How screenwriters find their voice

Aline Brosh McKenna joins John and Craig for a conversation about what writers mean by a “voice,” and how it develops.

Present tension

Robert Jackson Bennett looks at the benefits and drawback of writing fiction in the present tense.

The Next 117 Pages

John and Craig talk about everything that comes after the oft-discussed First Three Pages, speculating on the kinds of issues they’d spot if they were looking at full scripts.

Alt-universe panels

Craig and John ret-con the Austin Film Festival, placing themselves on panels in which they didn’t participate. It’s a chance to give the answers they would have given without the bother of moderators (and other people’s opinions).

Action is more than just gunfights and car chases

John and Craig are all action this week, looking at how screenwriters write those things characters do in a movie.

Grammar, guns and butter

Craig and John celebrate one year of the podcast by going H.A.M. on the passive voice, the present progressive and reductive nonsense rules.

Dashes, ellipses and underground monsters

John and Craig answer four listener questions, on topics ranging from scene headers to ticket sales. And which is better for an aspiring screenwriter: a low-level job at a major agency, or a steady 9-to-5 job that allows time to write?

Better yet, don’t write anything at all

I quite like Colson Whitehead’s tongue-and-cheek writing advice.

Verbs are what’s happening

This week’s episode finds Craig and John answering questions about agent etiquette, business cards and those troubling rewrites that unravel everything.

Understanding house styles

Ongoing TV shows often develop their own esoteric writing styles, which you notice in scene description.

Observations on the evolution of screenwriting based upon reading one script from 1974

For work this afternoon, I needed to read a screenplay written in the early 1970s. I think it’s the earliest-dated script I’ve read that wasn’t reprinted in a book.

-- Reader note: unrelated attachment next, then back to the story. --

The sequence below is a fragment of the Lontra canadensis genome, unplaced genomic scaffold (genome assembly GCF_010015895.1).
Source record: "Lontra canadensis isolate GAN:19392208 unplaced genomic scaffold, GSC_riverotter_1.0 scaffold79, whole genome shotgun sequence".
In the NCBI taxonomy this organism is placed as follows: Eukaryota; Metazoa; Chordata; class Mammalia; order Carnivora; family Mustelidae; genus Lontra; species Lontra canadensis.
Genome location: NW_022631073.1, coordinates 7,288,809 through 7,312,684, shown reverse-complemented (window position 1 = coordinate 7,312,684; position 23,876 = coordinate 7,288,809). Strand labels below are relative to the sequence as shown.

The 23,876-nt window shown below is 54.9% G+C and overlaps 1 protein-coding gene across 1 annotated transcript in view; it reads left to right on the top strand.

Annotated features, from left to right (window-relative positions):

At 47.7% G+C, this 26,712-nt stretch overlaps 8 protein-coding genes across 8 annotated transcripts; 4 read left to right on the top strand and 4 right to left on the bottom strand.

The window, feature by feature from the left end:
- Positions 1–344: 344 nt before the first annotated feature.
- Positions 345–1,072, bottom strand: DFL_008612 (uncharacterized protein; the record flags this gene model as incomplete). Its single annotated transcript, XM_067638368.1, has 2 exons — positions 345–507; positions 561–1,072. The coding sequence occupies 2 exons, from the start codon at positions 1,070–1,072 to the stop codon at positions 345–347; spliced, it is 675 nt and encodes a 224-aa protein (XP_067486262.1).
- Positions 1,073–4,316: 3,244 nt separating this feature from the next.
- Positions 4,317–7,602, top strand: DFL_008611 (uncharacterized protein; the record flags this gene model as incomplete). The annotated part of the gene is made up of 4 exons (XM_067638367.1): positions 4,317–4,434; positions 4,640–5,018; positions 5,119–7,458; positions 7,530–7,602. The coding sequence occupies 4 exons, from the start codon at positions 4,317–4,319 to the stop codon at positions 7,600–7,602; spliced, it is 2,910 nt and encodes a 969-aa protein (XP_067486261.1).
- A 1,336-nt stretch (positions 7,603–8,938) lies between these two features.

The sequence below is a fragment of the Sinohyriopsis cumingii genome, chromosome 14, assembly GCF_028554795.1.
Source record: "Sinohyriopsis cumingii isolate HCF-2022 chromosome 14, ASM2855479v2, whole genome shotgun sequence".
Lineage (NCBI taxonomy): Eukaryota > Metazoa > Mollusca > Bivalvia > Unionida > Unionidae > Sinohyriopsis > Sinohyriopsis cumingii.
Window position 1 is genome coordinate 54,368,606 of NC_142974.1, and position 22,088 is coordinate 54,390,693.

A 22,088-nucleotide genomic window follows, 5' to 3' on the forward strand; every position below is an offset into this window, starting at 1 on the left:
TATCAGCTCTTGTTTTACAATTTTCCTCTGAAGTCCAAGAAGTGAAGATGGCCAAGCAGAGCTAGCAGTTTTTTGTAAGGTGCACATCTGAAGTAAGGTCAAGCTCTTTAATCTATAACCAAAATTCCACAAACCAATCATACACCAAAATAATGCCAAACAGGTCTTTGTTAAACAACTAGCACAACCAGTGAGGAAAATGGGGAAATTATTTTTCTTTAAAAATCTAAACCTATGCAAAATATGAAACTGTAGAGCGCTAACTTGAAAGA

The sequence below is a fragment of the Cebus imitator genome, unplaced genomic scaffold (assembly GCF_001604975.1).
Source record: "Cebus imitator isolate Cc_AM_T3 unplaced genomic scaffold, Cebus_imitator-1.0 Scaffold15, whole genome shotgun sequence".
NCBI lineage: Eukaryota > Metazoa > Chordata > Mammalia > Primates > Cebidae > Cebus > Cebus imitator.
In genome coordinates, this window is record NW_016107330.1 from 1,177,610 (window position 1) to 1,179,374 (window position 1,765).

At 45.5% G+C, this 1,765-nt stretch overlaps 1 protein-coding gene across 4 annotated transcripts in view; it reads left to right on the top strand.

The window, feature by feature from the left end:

More on Archer’s odd pre-laps

Comparing Archer’s actual script to my transcript-y approximation shows a little bit more about how Adam Reed’s show works.

Archer’s semi-pre-laps

Archer does a strange thing I haven’t seen in many shows: the final line of a scene often serves as the first line of the next scene.

His, hers and ours

A new browser extension points out an interesting and esoteric problem in English: “her” functions as both an objective pronounce and a possessive one.

Pronunciation jokes

Pronunciation jokes have a tendency to feel cheap and hoary. But when they work, they work — and it’s easy enough to show them on the page.

Writing fight scenes

In a screenplay, you’re not going to write every punch. Rather, you need to get specific about what makes this fight unique to this moment and this movie.

Javier Grillo-Marxuach on craft

The Tiny Protagonist has a good interview with Javier Grillo-Marxuach (a writer/producer on LOST and many other shows), talking about how he got started and the craft of television.

Formatting an interview montage

If you’re staying in one location — or a series of similar locations — you don’t need individual sluglines.

Write the way you speak

College was the first time I started writing how I speak. Or, more accurately, college was when I stopped trying to write the way I thought I should write.

Can my script be as short as Somewhere?

As a screenwriter, with no aspirations of getting behind the camera, how hard is it, or would it be to sell a spec script, that could possibly be a 100-110 min movie, but only a 65-70 page script? Understanding that execution is key, is it even possible to get your screenplay looked at, with it being so short?

Fucking pilots

I’m reading more network pilot scripts this year than in years past, so I can’t say whether this is a new trend or just something I was unaware of: What’s with all the swearing?

Never can say goodbye

Movie characters hang up the phone earlier than actual people would.

Pardon the interruption

You have several choices for situations in which one character interrupts another.

What you see vs. what you say

Eric Heisserer offers a good example of why you need to make sure to read dialogue aloud.

We love our pastor’s wives

A helpful tutorial on apostrophes.